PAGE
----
Here's why Beloit College did nothing to stop Betsy DeVos' brother's talk from getting canceled

A Wisconsin college canceled a speech by Blackwater founder Erik Prince after students stacked chairs on the stage and played instruments.

Beloit College said that, before the event, it decided that neither the school nor police would “physically restrain or physically remove any protesters at the event unless absolutely necessary.”

A Wisconsin college canceled a conservative group’s event in late March after students barricaded the stage with chairs and banged on drums.

Beloit College canceled its Young Americans for Freedom chapter’s event featuring Blackwater founder and former CEO Erik Prince, who is also the brother of Education Secretary Betsy DeVos, following protests from students, the campus newspaper The Round Table reportedSchool administrators cited “safety concerns” and condemned the behavior of the protesters in a statement released the night of the event. 

Prince, whose private military group Blackwater, now Academi, employed private security contractors who were convicted for killing Iraqi civilians, was invited to discuss national security. In the days leading up to the event, students expressed their anger with Prince’s invitation on the Beloit College student Facebook group, according to The Round Table. The former editor-in-chief of that publication penned an op-ed protesting the invitation of Prince, who “wield[s] a resume drenched in blood,” and one Muslim student was even suspended after embarking on a social media tirade during which he criticized the invitation. 

The 2007 incident for which the Blackwater operatives were convicted has been the subject of multiple governmental investigations partly because the former private contractors claimed they acted in self-defense. 


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The night of the event, a student group called Students for an Inclusive Campus (SIC) countered the speech by putting on a drag show and hosting an event titled “Baking with the African-Americans.”  By the time the event was set to begin at 7:30 p.m., numerous students walked out in protest. Several protesters began to walk in with drums.  The stage had where Prince was set to speak had been stacked with chairs. 

According to The Round Table, Prince never emerged to address the crowd. 

Campus Reform reached out to Andrew Collins, the YAF chapter president, for comment on what occurred. Collins referred Campus Reform to details he gave to The Round Table

“[Prince and I] waited for the go-ahead from security to enter Moore Lounge and begin the lecture,” Collins told the newspaper. “We waited and waited in the second-floor hallway for about 30 minutes until ultimately relocating to [the] back of the building, whereupon we were notified that the event had been canceled by the College.”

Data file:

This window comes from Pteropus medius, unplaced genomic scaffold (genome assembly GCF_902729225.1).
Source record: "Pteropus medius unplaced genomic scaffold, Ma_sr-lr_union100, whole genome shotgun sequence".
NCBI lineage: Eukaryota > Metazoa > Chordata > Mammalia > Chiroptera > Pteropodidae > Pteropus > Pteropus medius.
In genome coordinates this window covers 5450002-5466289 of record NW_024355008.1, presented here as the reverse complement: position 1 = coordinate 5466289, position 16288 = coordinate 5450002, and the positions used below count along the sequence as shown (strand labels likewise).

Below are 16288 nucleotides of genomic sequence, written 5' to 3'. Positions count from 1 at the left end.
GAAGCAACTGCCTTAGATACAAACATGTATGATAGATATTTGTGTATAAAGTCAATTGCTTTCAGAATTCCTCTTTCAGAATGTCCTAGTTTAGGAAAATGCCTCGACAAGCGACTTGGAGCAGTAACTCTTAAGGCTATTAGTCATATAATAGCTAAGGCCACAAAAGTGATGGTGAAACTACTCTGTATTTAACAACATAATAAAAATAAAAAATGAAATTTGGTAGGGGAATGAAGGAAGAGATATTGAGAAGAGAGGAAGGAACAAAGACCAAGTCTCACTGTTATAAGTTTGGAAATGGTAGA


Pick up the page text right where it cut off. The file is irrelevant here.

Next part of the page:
He added that Prince’s speech had been canceled because of Beloit College’s “refusal to control the situation.” 


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After the speech was canceled, Beloit College issued a condemnation and stated that it would begin an immediate investigation into those who disrupted the event.  

Campus Reform reached out to Beloit for an update on the investigation but received no response in time for publication. 

YAF also attempted to reach out to Prince for comment on the canceled event. Prince told the Beloit Daily News that Beloit administrators “lacked the moral courage to enforce free speech.” 

“It’s sad the president and the administration of this college lacked the moral courage to enforce free speech and to defend free speech,” Prince told Beloit Daily News. “Fortunately, President Trump will defend free speech and I think the college will be hearing from the court soon on this because enough is enough.”

Beloit College released a version of the night’s events from the administrators’ perspective, along with an FAQ document to explain decisions behind Prince’s invitation, why the speech was canceled, and why an investigation was opened into the protesters. 

According to these documents, approximately 300 people tried to attend the speech. The documents also detail how the heckling students refused to stop and how administrators had decided before the event not to “physically restrain or physically remove any protesters at the event unless absolutely necessary.”

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Campus Reform also reached out to YAF national spokesman Spencer Brown for comment but received no response in time for publication.

Follow the author of this article on Twitter: @eduneret